Chipmakers like Samsung and TSMC are at the forefront of a global effort to plug a shortfall in supply of semiconductors, the building blocks of a plethora of consumer gadgets.

The deficit has closed auto plants around the world and now threatens supply of other products. While the Korean company is the leading maker of made-to-order silicon after TSMC, it relies on external suppliers and manufacturers for certain parts like power management and radio chips.

Larger-than-anticipated Covid-era demand for smartphones has also stretched stores of Qualcomm Inc.’s Snapdragon chips, the go-to processors for mobile devices. Qualcomm designs the chips, known as app processors, but relies on Samsung and TSMC to produce them and the Taiwanese chipmaker’s capacity has been strained.

“The tightened supply of Qualcomm AP chips produced by TSMC is affecting everybody except Apple,” said MS Hwang, analyst at Samsung Securities. “PCs will soon be hit due to the short supply of display driver ICs, and the profitability of TV will be affected by soaring LCD panel prices.”

Compounding matters, Samsung’s own production got sideswiped last month. Its fab in Austin, Texas — which makes chips both for internal and external consumption — was sidelined in February by statewide power outages and hasn’t resumed full production.

The resulting shortfall in production of Qualcomm 5G radio frequency chips could reduce global smartphone output by 5% in the second quarter, research firm Trendforce estimates. But the outage there is likely to affect Samsung’s mid-tier phones and laptops more than its top-of-the-range models or server chips, said Greg Roh, a senior vice president at HMC Securities.

“If Samsung is publicly talking about future products, you know that the silicon crunch is serious,” said Avi Greengart, analyst and founder of consultancy Techsponential.

Carmakers got hit first by the chip crunch in part because of poor inventory planning and are expected to miss out on $61 billion of sales this year alone. Honda Motor Co. on Wednesday said it will temporarily suspend some production next week at a majority of U.S. and Canada plants, underscoring the deepening crisis.

Why Computer Chips Are Like Toilet Paper And Gasoline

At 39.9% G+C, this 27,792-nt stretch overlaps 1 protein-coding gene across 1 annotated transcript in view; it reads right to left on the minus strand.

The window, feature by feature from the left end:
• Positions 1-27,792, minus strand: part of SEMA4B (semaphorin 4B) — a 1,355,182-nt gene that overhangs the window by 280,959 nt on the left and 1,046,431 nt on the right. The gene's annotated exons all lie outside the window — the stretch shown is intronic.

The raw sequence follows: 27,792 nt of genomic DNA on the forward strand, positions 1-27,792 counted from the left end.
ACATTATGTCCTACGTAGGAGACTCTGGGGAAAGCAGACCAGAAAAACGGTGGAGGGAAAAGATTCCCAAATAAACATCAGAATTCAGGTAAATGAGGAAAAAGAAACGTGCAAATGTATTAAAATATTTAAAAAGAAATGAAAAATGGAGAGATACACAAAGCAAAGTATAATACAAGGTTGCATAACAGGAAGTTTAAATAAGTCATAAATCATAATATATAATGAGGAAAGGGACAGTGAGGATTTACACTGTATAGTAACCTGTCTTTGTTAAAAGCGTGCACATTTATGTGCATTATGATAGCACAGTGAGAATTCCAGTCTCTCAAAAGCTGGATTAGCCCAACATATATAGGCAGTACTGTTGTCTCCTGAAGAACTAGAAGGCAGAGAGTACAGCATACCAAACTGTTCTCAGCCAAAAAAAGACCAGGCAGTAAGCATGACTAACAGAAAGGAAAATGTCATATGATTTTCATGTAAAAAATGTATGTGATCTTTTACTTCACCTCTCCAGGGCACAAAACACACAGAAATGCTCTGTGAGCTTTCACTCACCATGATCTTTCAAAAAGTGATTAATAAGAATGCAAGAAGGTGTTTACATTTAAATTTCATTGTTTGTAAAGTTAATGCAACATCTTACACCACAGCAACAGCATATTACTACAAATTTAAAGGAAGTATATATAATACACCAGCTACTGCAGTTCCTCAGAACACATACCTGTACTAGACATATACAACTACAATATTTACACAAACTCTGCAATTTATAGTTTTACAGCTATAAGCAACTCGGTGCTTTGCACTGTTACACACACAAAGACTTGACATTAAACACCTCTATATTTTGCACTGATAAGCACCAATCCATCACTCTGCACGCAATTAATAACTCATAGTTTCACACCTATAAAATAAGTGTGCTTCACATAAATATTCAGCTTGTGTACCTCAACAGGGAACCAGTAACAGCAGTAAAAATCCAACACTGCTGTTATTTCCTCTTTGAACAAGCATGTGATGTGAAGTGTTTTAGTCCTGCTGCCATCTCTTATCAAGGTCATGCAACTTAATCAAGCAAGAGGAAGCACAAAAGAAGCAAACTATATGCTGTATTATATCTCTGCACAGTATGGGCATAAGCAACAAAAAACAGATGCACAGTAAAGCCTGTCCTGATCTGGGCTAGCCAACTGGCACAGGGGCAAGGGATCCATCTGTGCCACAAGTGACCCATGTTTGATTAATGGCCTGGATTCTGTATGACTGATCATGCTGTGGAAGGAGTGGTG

Hoarding can generate “phantom demand” that stimulates overproduction.

There’s no question that there’s a global shortage of computer chips. What we don’t fully know is how much of it is caused by hoarding. As with other essential supplies—toilet paper and gasoline, to name two—people tend to over-order when they fear running out.

That generates phantom demand. Suppliers that don’t realize the demand is fleeting can ramp up production too much, leading to the bust in a boom-bust cycle. “We believe the industry may be over-shipping to true demand,” senior analyst Chris Rolland of Susqehanna Investment Group wrote in a client note that was cited by Bloomberg earlier this month.

Techies with long memories may recall that happening two decades ago to Cisco Systems Inc., which had bragged of its unique ability to see deep into its supply chain. It heavily ordered components to keep up with soaring demand for its routers and other networking gear in 2000, only to crash when its order book evaporated.

It “ended up having to write off $2.2 billion in inventory and lay off 14% of its staff,’ BusinessWeek reported at the time.

Another famous example of panic-induced shortages was the long gas lines of the 1970s. By topping up tanks that used to be about half-full, drivers absorbed a huge amount of gasoline, helping to cause gas stations to run out.

Bloomberg’s excellent QuickTake explanation of the chip shortage makes clear that hoarding—politely known as stockpiling—is a factor in the shortage. “TSMC executives said in recent earnings calls that customers have been accumulating more inventory than usual as a hedge,” the article says. “PC makers began warning about tight supply of semiconductors early in 2020.